By Honourable Saka
Earlier in life (even as a baby), I had learnt that if you want something, you had better made some noise. ?Malcom X.?We have been inspired to understand that our lives begin to end the moment we become silent over the things that matter. ?Martin Luther King Jr.
The above statements explain the reasons why some of us the African people, having been fed up with the status quo, cannot afford to be silent any longer. In times like this when our most useful institutions are on the verge of collapse, choosing to remain silent is definitely not the way forward. Things must change. But the only way things will change is when we the people continuously demand these changes from our current leaders.
The Rise of African Democracy and The Collapse of Healthcare Institutions.
Democracy has arrived in Africa. Happy days! People are excited to vote and choose ?their leaders?. It doesn?t matter whether these leaders would represent the people or not. Whether these politicians would appreciate the suffering of their people or not is not an issue. Every year, our governments are happy to spend the most part of their taxpayers? moneys on elections, living little or nothing for the educational and healthcare institutions.?Is it a wonder that many African leaders continue to travel abroad for their ?routine? medical check-ups as many of them even die there?
Guiniea worms, malaria fever and many diseases are killing our people because ?there is no money?, yet billions are always available for democracy. Our healthcare systems are in complete jeopardy because money is not available. As a result, even our leaders, who are the major stakeholders of our various countries, have NO confidence in our healthcare. Many of them therefore always travel overseas to seek medical treatment and some of them even die there. If our healthcare infrastructure were ?good enough?, why would politicians travel abroad for medical their check-ups?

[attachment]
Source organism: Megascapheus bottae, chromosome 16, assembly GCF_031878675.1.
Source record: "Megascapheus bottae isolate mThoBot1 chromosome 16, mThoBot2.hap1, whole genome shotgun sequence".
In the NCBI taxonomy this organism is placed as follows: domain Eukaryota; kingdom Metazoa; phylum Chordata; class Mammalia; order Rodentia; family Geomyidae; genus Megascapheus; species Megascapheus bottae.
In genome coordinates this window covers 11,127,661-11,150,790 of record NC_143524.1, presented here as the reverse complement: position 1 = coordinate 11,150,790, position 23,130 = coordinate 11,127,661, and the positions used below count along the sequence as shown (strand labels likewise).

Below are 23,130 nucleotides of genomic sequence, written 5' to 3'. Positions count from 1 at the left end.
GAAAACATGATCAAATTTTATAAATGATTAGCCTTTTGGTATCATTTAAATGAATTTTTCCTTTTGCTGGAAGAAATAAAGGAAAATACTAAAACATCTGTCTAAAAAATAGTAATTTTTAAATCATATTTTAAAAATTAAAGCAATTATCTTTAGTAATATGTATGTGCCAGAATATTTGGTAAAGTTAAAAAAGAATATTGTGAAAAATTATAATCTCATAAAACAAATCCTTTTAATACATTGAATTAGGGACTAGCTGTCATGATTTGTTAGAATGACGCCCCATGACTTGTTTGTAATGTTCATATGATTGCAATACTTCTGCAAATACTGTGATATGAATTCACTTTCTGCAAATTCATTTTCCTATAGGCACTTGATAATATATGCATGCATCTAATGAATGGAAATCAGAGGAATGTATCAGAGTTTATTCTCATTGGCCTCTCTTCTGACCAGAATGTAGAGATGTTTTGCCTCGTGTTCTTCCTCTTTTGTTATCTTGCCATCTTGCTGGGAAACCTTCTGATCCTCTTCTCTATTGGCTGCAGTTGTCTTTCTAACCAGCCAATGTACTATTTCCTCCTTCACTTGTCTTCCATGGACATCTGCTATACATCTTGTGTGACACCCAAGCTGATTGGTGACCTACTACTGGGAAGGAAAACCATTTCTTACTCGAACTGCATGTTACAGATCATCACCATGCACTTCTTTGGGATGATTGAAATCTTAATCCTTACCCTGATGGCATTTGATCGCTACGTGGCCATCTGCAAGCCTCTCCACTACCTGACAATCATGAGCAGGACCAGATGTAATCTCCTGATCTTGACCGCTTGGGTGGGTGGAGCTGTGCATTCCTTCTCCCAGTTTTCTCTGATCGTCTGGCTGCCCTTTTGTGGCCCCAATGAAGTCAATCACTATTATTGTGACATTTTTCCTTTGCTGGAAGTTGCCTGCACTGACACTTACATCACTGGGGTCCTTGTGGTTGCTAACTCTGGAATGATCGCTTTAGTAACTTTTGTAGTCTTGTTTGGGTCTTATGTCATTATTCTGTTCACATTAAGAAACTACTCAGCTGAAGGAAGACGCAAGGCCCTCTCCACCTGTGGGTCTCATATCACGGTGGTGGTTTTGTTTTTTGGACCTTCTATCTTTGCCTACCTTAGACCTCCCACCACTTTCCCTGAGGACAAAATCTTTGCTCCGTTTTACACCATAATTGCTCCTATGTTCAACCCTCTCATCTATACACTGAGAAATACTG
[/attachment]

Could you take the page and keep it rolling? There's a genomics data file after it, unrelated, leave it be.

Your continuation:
Since 1980, almost all African leaders who have died, passed away abroad or shortly after their routine medical check-ups. Even in our current 21st?century, this attitude hasn?t changed as the list keeps increasing year-after-year. Here is a short list though not all of them:
- Levy Patrick Mwanawas, the third President of Zambia died in France (2008) whiles receiving medical treatment.
- In Ghana, a former finance minister, Kadwo Baa Wiredu (2008), passed away while receiving medical treatment abroad.
- Then the President of Guinea, Lansana Conte, also died in 2008 after several medical check-ups abroad.
- Gabon president, Omar Bongo, June 2009.
- President Umaru Yar’Adua the former president of Nigeria passed away in Saudi Arabia (2010) while receiving medical treatment.
- Malawi?s Bingu wa Mutharika, had a heart attack and passed away in April 2012.
- In January 2012, the president of Guinea Bissau, Malam Bacai Sanha, died in a military hospital in Paris after a long illness.
- July, 2012 a president of Ghana, John Atta Mills died after several routine medical check-ups in the US.
- Then in August 2012, Meles Zenawi, the prime minister of Ethiopia, also joined his ancestors?at a?hospital in Belgium.
Apart from the above, there are several tens of government officials, ministers and other African politicians who have also passed away in a hospital somewhere overseas. Many of the women in government also travel abroad just to have their babies safely delivered because they have no confidence in our healthcare system. Yet, whiles we continue to cut the budget on healthcare and education, the amount allocated to holding elections continue to increase every year. What are our priorities?
It is very sad that the concept of ?democracy? has been given a misplaced priority over basic necessities such as: quality healthcare, quality education systems, industrialization, etc.